Narcissism is the pursuit of gratification from vanity or egotistic admiration of one's idealized self-image and attributes. Narcissism, or pathological self-absorption, was first identified as a disorder in 1898. The American Psychiatric Association has listed the classification narcissistic personality disorder in its Diagnostic and Statistical Manual of Mental Disorders (DSM) since 1968, drawing on the historical concept of megalomania.

It is distinct from egocentrism or egoism, and from healthy forms of responsibility and care for oneself. Narcissism, by contrast, is considered a problem for relationships with self and others, and for maintaining a functional culture. It is one of the three dark triadic personality traits – the others being psychopathy and Machiavellianism. There are four dimensions of narcissism as a personality variable: leadership/authority, superiority/arrogance, self-absorption/self-admiration, and exploitative/entitlement. It is a personality disorder which often reflects traits related to self-importance, entitlement, aggression, and dominance. Also, sometimes, a defensive and fragile grandiosity, which functions as a cover for feelings of inadequacy.

Although most individuals have some narcissistic traits, high levels of narcissism can manifest into a pathological form, whereby the individual overestimates his or her abilities and has an excessive need for admiration and affirmation. Some narcissists may have a limited or minimal capability to experience emotions.

Freud's idea of narcissism described a pathology which manifests itself in the inability to love others, a lack of empathy, emptiness, boredom, and an unremitting need to search for power.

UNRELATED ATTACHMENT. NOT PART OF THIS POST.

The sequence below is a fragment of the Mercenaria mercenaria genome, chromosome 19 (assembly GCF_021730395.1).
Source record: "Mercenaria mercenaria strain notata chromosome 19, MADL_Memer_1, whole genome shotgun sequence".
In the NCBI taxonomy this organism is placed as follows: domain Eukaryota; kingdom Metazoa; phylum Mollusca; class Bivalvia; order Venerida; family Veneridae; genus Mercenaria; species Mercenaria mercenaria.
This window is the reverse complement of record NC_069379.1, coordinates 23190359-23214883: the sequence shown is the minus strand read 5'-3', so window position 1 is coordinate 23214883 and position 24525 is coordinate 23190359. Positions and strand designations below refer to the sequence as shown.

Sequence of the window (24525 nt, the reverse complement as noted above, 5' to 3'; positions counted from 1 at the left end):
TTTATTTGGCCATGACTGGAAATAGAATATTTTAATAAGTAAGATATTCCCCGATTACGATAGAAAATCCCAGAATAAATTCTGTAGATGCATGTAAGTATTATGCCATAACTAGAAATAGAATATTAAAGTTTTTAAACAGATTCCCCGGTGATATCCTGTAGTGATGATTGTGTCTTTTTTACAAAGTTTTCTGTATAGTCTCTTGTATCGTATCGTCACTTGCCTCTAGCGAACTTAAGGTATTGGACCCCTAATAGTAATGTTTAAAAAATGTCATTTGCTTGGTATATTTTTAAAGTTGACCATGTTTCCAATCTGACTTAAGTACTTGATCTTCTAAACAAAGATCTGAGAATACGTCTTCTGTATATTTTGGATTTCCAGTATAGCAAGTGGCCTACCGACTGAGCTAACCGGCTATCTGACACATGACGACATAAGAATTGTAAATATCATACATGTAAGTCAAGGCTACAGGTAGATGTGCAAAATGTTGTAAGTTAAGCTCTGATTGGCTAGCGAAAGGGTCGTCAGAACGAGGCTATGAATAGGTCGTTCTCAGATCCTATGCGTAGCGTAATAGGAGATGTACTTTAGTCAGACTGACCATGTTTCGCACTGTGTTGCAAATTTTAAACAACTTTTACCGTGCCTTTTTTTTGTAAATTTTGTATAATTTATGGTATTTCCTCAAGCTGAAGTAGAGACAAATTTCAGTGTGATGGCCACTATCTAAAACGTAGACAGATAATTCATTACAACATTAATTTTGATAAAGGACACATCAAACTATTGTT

Narcissists tend to possess the following "basic ingredients": 

  • think they are better than others
  • views tend to be contrary to reality
  • self-views tend to be greatly exaggerated
  • perceive themselves to be unique and special people
  • behaviour tends to be selfish
  • oriented toward success
  • tend to demonstrate a lack of interest in warm and caring interpersonal relationships
  • tend to show aloofness, have expressions of mild irritation or annoyance, to serious outbursts, including violent attacks
  • may show paranoid delusion

Sexual narcissism can be an egocentric pattern of behaviour that shows an inflated sense of ability and entitlement. It can be the preoccupation with oneself as a superb lover through a desire to merge sexually with a mirror image of oneself. It is an intimacy dysfunction in which sexual exploits are pursued, generally in the form of extramarital affairs, to overcompensate for low self-esteem and an inability to experience true intimacy.

In the workplace, individuals high in narcissism are more likely to engage in counterproductive work behaviour that harms organisations or other people. The narcissistic manager will have two main sources of narcissistic supply: status symbols like company cars or prestigious offices; and flattery and attention from colleagues and subordinates. High-profile leaders have only one thing on their minds: profits. Such narrow focus may yield positive short-term benefits, but ultimately it drags down individual employees as well as entire companies.